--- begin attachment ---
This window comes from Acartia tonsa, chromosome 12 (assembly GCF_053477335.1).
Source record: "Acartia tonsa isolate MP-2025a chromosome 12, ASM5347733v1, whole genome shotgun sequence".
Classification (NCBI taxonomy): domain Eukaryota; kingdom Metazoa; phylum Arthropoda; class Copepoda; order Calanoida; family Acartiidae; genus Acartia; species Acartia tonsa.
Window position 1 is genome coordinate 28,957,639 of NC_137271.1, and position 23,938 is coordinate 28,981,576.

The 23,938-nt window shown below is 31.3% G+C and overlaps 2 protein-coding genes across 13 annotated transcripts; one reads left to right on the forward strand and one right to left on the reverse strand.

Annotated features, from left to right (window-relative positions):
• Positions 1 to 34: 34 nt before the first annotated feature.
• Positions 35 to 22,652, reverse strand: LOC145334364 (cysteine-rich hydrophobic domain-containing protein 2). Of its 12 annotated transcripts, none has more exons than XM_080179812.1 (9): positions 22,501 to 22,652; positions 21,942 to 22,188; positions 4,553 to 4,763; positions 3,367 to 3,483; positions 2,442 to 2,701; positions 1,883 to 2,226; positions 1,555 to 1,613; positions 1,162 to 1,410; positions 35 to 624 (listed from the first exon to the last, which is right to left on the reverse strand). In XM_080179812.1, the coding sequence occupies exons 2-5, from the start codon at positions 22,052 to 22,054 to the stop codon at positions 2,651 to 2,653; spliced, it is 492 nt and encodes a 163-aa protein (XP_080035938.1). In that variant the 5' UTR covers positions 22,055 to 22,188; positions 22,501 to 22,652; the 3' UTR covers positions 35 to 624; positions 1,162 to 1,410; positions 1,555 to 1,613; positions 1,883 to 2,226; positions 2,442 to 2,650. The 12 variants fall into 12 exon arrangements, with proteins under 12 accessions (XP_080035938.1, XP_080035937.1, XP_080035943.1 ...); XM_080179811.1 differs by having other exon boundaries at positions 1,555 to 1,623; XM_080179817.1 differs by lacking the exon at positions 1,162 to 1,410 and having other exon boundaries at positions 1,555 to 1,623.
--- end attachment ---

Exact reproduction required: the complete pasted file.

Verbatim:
This window comes from Acartia tonsa, chromosome 12 (assembly GCF_053477335.1).
Source record: "Acartia tonsa isolate MP-2025a chromosome 12, ASM5347733v1, whole genome shotgun sequence".
Classification (NCBI taxonomy): domain Eukaryota; kingdom Metazoa; phylum Arthropoda; class Copepoda; order Calanoida; family Acartiidae; genus Acartia; species Acartia tonsa.
Window position 1 is genome coordinate 28,957,639 of NC_137271.1, and position 23,938 is coordinate 28,981,576.

The 23,938-nt window shown below is 31.3% G+C and overlaps 2 protein-coding genes across 13 annotated transcripts; one reads left to right on the forward strand and one right to left on the reverse strand.

Annotated features, from left to right (window-relative positions):
• Positions 1 to 34: 34 nt before the first annotated feature.
• Positions 35 to 22,652, reverse strand: LOC145334364 (cysteine-rich hydrophobic domain-containing protein 2). Of its 12 annotated transcripts, none has more exons than XM_080179812.1 (9): positions 22,501 to 22,652; positions 21,942 to 22,188; positions 4,553 to 4,763; positions 3,367 to 3,483; positions 2,442 to 2,701; positions 1,883 to 2,226; positions 1,555 to 1,613; positions 1,162 to 1,410; positions 35 to 624 (listed from the first exon to the last, which is right to left on the reverse strand). In XM_080179812.1, the coding sequence occupies exons 2-5, from the start codon at positions 22,052 to 22,054 to the stop codon at positions 2,651 to 2,653; spliced, it is 492 nt and encodes a 163-aa protein (XP_080035938.1). In that variant the 5' UTR covers positions 22,055 to 22,188; positions 22,501 to 22,652; the 3' UTR covers positions 35 to 624; positions 1,162 to 1,410; positions 1,555 to 1,613; positions 1,883 to 2,226; positions 2,442 to 2,650. The 12 variants fall into 12 exon arrangements, with proteins under 12 accessions (XP_080035938.1, XP_080035937.1, XP_080035943.1 ...); XM_080179811.1 differs by having other exon boundaries at positions 1,555 to 1,623; XM_080179817.1 differs by lacking the exon at positions 1,162 to 1,410 and having other exon boundaries at positions 1,555 to 1,623.